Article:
- Alfred Hitchcock's Rope not only unfolds in real time but was actually filmed in single continuous takes, each the length of a reel of film, with reel changes disguised by having the camera pass behind an obscuring object for a second as one reel ends, and emerging again as the next reel begins.
- 12 Angry Men takes it even further, with not only almost all of the movie taking place in real time, but almost all of that period is set in one room. Even more remarkably, it had to be shot four times, each from a different angle with one of the walls removed to accommodate the camera, with the jurors getting progressively more sweaty and dishevelled. When all four angles were cut together it worked perfectly in continuity.
- High Noon is arguably the most famous cinematic use of this trope. The film takes place between 10:35 a.m. and 12:15 p.m.
- Phone Booth takes place in real time. Interestingly, the antagonist was played by Kiefer Sutherland, the star of 24.
- Reservoir Dogs is an hour of real-time in one location with 30 minutes of flashbacks.
- Run, Lola, Run
- The Man from Earth takes place in real time, except for the final shots. And almost completely in one room.
- My Dinner with Andre takes place mostly in real time, what with most of the film being Exactly What It Says on the Tin.
- The entire film Real Time takes place in, well, real time.
- Running Time is another one that not only takes place in real time, but looks like it is done in one continuous take.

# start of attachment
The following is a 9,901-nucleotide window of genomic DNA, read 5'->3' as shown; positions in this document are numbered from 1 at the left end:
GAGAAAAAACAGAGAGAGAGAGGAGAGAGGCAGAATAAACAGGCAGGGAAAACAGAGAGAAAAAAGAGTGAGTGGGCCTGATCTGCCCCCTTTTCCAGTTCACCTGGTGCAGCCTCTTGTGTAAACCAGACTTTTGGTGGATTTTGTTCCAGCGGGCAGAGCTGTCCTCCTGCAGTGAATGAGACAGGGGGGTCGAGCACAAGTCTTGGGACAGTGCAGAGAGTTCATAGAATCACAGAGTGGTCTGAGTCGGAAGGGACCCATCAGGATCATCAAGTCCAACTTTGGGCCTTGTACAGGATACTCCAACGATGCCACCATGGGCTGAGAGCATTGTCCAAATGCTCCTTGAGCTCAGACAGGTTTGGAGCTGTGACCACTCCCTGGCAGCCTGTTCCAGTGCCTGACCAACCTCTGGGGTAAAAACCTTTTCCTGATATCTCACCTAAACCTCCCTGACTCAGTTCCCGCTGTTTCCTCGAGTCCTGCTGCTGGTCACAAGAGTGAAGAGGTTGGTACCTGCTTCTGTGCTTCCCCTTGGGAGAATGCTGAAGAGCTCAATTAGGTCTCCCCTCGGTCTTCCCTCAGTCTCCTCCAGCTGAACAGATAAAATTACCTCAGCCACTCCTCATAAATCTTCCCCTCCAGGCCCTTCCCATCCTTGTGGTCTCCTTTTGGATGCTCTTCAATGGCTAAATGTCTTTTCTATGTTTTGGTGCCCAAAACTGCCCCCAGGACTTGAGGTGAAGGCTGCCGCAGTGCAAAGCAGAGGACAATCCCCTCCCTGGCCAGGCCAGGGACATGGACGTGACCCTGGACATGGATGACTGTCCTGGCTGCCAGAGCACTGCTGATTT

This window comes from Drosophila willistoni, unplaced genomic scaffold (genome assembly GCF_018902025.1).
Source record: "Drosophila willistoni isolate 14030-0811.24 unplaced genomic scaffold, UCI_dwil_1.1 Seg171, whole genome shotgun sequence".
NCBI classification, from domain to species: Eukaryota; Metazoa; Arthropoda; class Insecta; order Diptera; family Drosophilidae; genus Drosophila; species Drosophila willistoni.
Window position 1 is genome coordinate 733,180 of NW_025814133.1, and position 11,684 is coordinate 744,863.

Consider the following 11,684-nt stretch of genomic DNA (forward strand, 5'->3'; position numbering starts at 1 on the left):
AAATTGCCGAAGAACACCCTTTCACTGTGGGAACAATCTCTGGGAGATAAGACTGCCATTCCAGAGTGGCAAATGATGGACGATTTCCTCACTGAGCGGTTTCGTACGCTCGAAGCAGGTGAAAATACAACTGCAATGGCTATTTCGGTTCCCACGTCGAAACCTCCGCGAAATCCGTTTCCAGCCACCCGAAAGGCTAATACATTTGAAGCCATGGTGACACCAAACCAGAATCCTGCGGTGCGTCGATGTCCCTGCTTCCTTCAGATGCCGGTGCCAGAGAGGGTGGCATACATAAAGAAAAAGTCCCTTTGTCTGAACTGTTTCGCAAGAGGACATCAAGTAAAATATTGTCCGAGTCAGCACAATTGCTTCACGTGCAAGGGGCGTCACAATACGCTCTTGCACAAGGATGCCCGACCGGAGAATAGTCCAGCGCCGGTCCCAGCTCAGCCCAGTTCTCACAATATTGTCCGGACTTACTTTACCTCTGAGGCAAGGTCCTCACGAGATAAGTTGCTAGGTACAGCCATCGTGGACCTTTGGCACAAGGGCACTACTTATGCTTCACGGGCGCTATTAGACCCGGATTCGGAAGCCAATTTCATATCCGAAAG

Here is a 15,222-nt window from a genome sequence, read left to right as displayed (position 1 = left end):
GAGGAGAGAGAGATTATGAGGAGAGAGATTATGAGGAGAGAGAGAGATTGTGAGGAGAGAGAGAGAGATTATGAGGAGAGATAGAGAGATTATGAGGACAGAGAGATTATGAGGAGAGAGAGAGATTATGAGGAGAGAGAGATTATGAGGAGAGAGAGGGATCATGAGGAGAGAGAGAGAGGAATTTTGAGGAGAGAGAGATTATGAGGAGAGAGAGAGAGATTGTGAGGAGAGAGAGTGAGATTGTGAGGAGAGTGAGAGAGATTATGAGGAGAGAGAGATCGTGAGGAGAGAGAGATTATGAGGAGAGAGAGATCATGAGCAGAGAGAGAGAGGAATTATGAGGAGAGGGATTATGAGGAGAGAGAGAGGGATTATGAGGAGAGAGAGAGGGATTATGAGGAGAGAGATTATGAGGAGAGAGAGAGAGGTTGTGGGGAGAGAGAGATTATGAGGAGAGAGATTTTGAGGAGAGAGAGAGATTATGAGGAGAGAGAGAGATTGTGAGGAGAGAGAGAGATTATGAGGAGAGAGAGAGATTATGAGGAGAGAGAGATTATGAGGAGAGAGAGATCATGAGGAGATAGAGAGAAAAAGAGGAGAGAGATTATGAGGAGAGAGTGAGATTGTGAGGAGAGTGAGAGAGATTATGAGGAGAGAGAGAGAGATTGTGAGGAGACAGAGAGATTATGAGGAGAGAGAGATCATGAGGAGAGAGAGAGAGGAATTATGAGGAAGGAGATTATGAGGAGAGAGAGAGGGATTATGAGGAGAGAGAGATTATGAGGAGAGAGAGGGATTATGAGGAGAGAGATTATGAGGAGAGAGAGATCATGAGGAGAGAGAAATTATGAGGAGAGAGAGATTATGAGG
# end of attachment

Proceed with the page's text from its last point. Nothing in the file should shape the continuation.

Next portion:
- Titanic (1997): Everything from the Iceberg hitting to the boat fully submerging is in real time.
- Russian Ark is a single take. All 93 minutes of it. Since it was shot digitally, there was no need to stop and change reels.
- Whilst it was certainly shot in one take, that was the fourth attempt at the shot. We'll never know if that fourth take is the movie or portions of the first three takes were used (the film has three editors credited, which should be unnecessary)
- Conspiracy. Like the German original, the events within the conference room strictly follow the minutes of the meeting that took place, which was over in less than 90 minutes.
- The climax of Tim Burton's Batman. The Joker tells his crew to meet him with their helicopter on the top of the cathedral in ten minutes. They arrive during the fight in the belltower, which is almost exactly ten minutes later.
- Before Sunset takes place in the hour-and-a-half following Jesse's appearance at the bookstore. Before Midnight is basically four, five long scenes of conversation in Real Time, with some time passing between those scenes.
- In the climax of The Avengers, two minutes and thirty seconds of screen time actually pass between the deployment and explosion of the nuke intended for Manhattan.
- The events of the boxing film The Set-Up correspond almost exactly to its 73-minute runtime, which is emphasized by shots of a clock at the beginning and end.
- Victoria (2015) plays out in real time due to the fact that it's been shot in a single take.
- I, an Actress (1977) is a ten-minute improvised short film that was done in one take.
Live Action TV
- 24 is the most notable example of "real-time", with the script writers conveniently forgetting that if the show were really happening in Los Angeles, Jack Bauer would be spending the majority of each show stuck in traffic. The very first episodes of the program featured Kiefer stating at the beginning "Events occur in real time." The show was not very rigorous about this, ignoring the limitations of the Real Time format constantly and generally using it simply to build suspense.
- Take Morris' introduction. Did he just teleport to CTU as soon as they mentioned they were going to re-hire him?
- The SitCom Watching Ellie was initially shot entirely in Real Time. This format was ditched after the first season.